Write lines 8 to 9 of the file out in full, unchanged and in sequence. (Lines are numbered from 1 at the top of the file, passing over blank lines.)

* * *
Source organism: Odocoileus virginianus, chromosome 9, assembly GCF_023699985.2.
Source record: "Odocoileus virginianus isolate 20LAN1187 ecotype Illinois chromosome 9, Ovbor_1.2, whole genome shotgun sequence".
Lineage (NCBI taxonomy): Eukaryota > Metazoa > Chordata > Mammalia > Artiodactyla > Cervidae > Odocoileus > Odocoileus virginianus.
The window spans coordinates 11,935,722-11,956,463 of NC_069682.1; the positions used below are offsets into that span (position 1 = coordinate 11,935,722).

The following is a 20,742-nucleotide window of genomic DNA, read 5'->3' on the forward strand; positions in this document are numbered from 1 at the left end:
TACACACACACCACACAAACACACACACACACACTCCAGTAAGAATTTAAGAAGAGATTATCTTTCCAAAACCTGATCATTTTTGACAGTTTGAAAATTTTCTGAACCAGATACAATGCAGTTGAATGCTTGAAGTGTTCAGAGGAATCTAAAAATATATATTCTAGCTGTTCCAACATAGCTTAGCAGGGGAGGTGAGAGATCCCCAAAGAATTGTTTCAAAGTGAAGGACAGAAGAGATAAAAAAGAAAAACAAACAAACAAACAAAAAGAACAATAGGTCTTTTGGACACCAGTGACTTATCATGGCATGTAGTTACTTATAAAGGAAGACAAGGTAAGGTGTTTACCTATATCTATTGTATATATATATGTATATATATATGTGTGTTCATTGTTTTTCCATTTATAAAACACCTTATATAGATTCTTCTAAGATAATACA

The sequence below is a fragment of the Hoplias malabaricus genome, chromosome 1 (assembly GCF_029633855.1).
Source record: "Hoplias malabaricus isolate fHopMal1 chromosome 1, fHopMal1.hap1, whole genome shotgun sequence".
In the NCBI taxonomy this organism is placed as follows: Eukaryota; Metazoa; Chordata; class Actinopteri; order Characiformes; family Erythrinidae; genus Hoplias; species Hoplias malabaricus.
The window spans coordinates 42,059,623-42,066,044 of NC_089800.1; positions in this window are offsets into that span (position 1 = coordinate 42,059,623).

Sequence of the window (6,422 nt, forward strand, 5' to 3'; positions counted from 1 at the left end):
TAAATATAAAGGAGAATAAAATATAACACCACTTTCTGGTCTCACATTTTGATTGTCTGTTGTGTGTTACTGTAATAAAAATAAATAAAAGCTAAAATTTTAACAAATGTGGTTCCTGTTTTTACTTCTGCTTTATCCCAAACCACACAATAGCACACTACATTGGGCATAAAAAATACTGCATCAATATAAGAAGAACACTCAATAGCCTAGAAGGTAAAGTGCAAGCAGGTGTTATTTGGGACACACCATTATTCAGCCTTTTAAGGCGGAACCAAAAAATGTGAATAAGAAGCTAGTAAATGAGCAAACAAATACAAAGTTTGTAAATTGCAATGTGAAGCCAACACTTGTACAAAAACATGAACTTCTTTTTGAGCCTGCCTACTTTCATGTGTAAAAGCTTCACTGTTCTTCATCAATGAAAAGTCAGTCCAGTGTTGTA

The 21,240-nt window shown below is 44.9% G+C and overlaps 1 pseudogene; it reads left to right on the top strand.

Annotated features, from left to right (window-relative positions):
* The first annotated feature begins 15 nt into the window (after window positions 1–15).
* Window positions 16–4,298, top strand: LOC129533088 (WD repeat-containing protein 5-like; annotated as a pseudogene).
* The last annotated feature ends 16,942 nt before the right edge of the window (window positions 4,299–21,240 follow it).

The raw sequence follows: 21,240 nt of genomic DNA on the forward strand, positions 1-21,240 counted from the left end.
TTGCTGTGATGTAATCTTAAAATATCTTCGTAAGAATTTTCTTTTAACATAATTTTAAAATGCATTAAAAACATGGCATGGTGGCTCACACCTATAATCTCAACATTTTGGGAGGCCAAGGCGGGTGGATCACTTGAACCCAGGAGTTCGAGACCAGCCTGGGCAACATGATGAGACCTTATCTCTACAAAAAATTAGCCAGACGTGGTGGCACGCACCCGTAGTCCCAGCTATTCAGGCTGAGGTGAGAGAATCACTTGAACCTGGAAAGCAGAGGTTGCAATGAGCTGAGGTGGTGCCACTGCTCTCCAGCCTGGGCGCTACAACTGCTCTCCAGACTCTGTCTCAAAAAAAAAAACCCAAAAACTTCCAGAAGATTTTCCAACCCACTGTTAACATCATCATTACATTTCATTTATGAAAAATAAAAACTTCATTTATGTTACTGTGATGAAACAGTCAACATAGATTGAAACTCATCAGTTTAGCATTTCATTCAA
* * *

Source record: "Hoplias malabaricus isolate fHopMal1 chromosome 1, fHopMal1.hap1, whole genome shotgun sequence".
In the NCBI taxonomy this organism is placed as follows: Eukaryota; Metazoa; Chordata; class Actinopteri; order Characiformes; family Erythrinidae; genus Hoplias; species Hoplias malabaricus.